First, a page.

A few months ago a new speech sound norms infographic started popping up in a variety of speech-related Facebook groups and created quite a conversation. The darling treehouse image showed that ‘later-developing’ sounds are actually acquired at a much younger age than what some of us originally thought. According to the cross-linguistic review conducted by McLeod and Crowe, the average age for an English speaking child to acquire the /r/ sound is 5 years old. I’m sorry…whaaaaaaaaat? What happened to the Iowa-Nebraska Norms I frequently referenced when making a case for treatment decisions? How could they have been so different? Well, come to find out they aren’t. This infographic wasn’t based on new research - it just summarized all of the other research and presented it in a new way. I had been interpreting what the norms showed me in the wrong way.
All of this was made light to us by our dear friend, Meredith Harold at The Informed SLP. She reached out a couple of months ago and threw out an idea she had about addressing this topic in a podcast episode with a friend of hers who studies speech sound disorders. Clearly, we weren’t the only ones who were struggling with what these speech sound norms were telling us. Nor were we the only ones who had been using them incorrectly. Meredith’s hope was that we would be able to have an honest discussion about the implications of this, and considering we host a podcast called “True Confessions” - we agreed :)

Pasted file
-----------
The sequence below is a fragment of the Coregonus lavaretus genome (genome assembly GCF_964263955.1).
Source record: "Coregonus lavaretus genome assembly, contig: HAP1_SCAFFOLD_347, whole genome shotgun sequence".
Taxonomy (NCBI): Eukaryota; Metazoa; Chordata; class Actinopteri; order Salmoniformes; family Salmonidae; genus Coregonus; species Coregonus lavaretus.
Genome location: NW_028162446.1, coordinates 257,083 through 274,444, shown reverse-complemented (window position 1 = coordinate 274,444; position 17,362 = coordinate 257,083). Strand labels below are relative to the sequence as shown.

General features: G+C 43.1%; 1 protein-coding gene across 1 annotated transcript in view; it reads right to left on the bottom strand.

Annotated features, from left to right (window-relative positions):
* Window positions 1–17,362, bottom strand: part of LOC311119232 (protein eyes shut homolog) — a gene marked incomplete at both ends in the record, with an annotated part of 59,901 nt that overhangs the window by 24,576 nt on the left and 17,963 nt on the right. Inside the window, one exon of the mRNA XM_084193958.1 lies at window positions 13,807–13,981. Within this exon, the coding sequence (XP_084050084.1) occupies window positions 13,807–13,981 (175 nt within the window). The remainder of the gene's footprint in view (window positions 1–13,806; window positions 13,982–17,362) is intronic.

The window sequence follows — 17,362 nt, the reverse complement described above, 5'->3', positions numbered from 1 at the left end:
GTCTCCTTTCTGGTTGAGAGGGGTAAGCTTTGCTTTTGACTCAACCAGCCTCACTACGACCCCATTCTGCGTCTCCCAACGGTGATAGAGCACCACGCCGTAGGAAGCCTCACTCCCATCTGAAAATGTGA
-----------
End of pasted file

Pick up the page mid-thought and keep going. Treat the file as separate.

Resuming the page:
This episode was eye-opening for us and there were plenty of Aha! moments throughout. We will confess that we were really nervous about this conversation. There are always some doubts we as clinicians have about our knowledge and skill set when speaking with scientists, and we were concerned that we may just have to agree to disagree about science and real-world application. We hope we did this topic justice, and more than anything it gets a positive dialogue started.
We highly recommend reading the blog post: That one time a journal article on speech sounds broke the SLP internet by Meredith Harold as well as the article: It Might Not Be “Just Artic”: The Case for the Single Sound Error for some background as well as to understand some of the references mentioned in the episode.
This is just the beginning of this conversation. We will definitely be doing some follow up episodes, so please leave a comment or email us at firstname.lastname@example.org if you have any questions or thoughts about what you hear!
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XOXO - Lisa & Sarah